Scandyna Drop 5.1 system review

Serious audio doesn't have to look drab

For all the blobby aesthetics, there's a very real loudspeaker inside

TechRadar Verdict

Bass is a weakness, but otherwise these are speakers that are fresh and dynamic in both looks and sound quality


  • +

    Fast, exciting sound

    Excellent vocal articulation

    Funky looks


  • -

    Integration between Drops and other speakers

    Weak subwoofer

Why you can trust TechRadar We spend hours testing every product or service we review, so you can be sure you’re buying the best. Find out more about how we test.

It's hard not to laugh at the Drop speakers from the Iberiodanish (a Danish company that now resides on Spain's Costa Brava) Scandyna. That's the point, though.

They are small, cute and fun, as well as funny. With their little rubber antenna, silver feet and any of five ABS colour schemes, the Drop looks like the name suggests; a water droplet in black, white, red, silver or yellow (or, in the case of the blue version, a British Gas advert).

Yet, for all the blobby aesthetics, there's a very real loudspeaker inside. It's a two-way, sealed-box job, with a 25mm fabric dome tweeter and a 125mm Kevlar mid/bass driver. The speakers are single-wired, but with solid connectors at the rear of the speaker.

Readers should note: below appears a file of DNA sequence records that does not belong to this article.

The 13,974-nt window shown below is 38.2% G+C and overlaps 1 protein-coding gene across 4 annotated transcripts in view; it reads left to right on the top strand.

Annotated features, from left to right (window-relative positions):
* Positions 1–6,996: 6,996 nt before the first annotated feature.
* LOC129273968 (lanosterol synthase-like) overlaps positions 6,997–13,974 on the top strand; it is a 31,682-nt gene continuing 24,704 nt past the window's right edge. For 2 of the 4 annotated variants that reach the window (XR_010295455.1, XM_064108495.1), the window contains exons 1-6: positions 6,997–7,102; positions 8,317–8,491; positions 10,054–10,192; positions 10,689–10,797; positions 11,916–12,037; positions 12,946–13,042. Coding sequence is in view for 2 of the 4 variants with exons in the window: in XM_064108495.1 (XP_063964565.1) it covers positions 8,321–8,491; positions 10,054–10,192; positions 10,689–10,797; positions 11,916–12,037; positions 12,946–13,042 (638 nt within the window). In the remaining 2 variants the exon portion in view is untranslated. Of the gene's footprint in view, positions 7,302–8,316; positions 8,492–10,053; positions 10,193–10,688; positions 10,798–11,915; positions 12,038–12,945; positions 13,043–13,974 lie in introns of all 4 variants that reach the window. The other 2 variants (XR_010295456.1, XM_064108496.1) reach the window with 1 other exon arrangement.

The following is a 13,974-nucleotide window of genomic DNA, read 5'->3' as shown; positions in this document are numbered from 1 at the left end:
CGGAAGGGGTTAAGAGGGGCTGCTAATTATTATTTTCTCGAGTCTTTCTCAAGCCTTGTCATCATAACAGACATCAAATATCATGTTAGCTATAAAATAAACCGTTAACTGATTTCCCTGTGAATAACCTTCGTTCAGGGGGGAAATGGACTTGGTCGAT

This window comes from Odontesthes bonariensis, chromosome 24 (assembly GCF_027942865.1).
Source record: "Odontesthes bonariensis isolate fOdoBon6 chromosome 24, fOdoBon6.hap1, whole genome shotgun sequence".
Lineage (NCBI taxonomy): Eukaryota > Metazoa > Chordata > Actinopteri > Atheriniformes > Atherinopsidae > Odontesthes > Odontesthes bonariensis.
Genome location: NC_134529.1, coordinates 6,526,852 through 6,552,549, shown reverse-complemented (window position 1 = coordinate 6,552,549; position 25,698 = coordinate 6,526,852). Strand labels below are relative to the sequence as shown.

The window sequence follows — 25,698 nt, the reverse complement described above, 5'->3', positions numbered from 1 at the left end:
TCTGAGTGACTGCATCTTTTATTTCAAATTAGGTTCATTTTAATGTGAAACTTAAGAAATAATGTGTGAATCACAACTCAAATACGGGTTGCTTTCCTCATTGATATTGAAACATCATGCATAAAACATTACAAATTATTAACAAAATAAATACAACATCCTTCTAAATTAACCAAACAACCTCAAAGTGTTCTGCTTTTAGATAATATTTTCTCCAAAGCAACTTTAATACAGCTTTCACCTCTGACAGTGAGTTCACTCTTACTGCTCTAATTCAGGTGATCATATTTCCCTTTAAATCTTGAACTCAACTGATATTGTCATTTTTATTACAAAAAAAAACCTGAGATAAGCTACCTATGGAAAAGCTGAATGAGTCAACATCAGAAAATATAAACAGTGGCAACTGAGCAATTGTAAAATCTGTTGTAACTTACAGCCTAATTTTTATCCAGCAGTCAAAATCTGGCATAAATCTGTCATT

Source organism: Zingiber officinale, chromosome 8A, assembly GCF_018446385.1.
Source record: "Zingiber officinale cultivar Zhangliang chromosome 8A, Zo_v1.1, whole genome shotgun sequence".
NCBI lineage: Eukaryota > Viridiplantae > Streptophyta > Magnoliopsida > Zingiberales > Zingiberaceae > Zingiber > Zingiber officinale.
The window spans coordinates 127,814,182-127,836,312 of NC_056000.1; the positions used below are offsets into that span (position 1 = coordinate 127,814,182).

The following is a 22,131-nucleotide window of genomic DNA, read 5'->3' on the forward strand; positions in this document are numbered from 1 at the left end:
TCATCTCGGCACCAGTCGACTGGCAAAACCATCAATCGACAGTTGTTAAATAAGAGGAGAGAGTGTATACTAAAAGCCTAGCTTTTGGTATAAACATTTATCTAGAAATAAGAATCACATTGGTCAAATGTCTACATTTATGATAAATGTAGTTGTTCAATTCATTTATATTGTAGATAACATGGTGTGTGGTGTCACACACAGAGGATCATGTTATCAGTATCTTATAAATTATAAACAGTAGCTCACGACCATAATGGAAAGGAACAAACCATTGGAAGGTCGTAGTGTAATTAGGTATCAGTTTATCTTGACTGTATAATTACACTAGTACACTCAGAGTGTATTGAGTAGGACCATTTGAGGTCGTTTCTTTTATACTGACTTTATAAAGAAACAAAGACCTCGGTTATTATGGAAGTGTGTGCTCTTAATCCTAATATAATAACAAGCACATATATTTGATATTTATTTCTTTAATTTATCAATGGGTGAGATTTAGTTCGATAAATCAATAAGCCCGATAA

The rubber feet and antenna are standard, but optional spikes, stands and wall- and ceiling-mounts can be had, too.

The Drop is a true satellite speaker, with a quoted -6dB roll-off at 50Hz - meaning no deep bass whatsoever. The speaker is said to be a reasonable 89dB; coupled with a 4? load, this should pose no difficulties for amplifiers in the 10-100W range that Scandyna suggests are compatible with the Drops.

Arguably the most conventional speaker in the line-up is the Cinepod, a sort-of D'Appolito design with two 125mm mid-bass units flanking a 25mm tweeter. The words 'sort of' apply here because the tweeter is sited on top of the two bass speakers instead of nesting between them.

Once again, the ABS cabinet can be had in any one of six bright colour schemes to match the Drop, plus an extra three Minipod/Bass Station finishes.

There are also a series of accessories, mounts and other stuff to help fix a slightly odd speaker into the real world. That extra bass unit gives the speaker extra bass extension (-3dB at 55Hz) and at a claimed 93dB, a more efficient design, too. The impedance is quoted at 8? and unlike the Drop, the Cinepod is a ported design.

Then there's the Bass Station. This circular footstall of a subwoofer is also made extensively from ABS (the same colour scheme, too), but behaves unlike most subs on the market. The 250mm bass driver is upwards-firing (as opposed to forward- or downward-firing) and the vented case sports a 70W Class D amplifier; enough to raise the roof with reggae, but grumbles with the rumbles and could perhaps do with more power to deliver strong bass.